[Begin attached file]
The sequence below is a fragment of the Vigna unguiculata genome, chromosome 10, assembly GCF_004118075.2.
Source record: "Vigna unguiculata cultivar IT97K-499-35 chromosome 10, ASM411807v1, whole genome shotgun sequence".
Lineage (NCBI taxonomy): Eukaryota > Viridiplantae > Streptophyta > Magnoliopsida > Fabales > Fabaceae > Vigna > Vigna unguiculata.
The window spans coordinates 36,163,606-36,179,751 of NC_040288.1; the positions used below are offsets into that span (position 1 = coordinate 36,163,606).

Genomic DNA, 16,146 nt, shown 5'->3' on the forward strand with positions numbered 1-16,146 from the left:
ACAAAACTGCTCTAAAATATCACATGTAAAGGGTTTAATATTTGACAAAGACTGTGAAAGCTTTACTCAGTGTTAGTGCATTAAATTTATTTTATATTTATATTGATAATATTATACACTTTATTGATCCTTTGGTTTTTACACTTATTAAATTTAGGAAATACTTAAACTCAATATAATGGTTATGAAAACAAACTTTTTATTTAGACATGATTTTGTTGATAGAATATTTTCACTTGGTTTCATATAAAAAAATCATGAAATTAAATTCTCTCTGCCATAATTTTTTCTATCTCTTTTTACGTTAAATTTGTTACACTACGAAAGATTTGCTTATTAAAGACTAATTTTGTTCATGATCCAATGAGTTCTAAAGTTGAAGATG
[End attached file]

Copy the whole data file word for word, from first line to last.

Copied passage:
The sequence below is a fragment of the Vigna unguiculata genome, chromosome 10, assembly GCF_004118075.2.
Source record: "Vigna unguiculata cultivar IT97K-499-35 chromosome 10, ASM411807v1, whole genome shotgun sequence".
Lineage (NCBI taxonomy): Eukaryota > Viridiplantae > Streptophyta > Magnoliopsida > Fabales > Fabaceae > Vigna > Vigna unguiculata.
The window spans coordinates 36,163,606-36,179,751 of NC_040288.1; the positions used below are offsets into that span (position 1 = coordinate 36,163,606).

Genomic DNA, 16,146 nt, shown 5'->3' on the forward strand with positions numbered 1-16,146 from the left:
ACAAAACTGCTCTAAAATATCACATGTAAAGGGTTTAATATTTGACAAAGACTGTGAAAGCTTTACTCAGTGTTAGTGCATTAAATTTATTTTATATTTATATTGATAATATTATACACTTTATTGATCCTTTGGTTTTTACACTTATTAAATTTAGGAAATACTTAAACTCAATATAATGGTTATGAAAACAAACTTTTTATTTAGACATGATTTTGTTGATAGAATATTTTCACTTGGTTTCATATAAAAAAATCATGAAATTAAATTCTCTCTGCCATAATTTTTTCTATCTCTTTTTACGTTAAATTTGTTACACTACGAAAGATTTGCTTATTAAAGACTAATTTTGTTCATGATCCAATGAGTTCTAAAGTTGAAGATG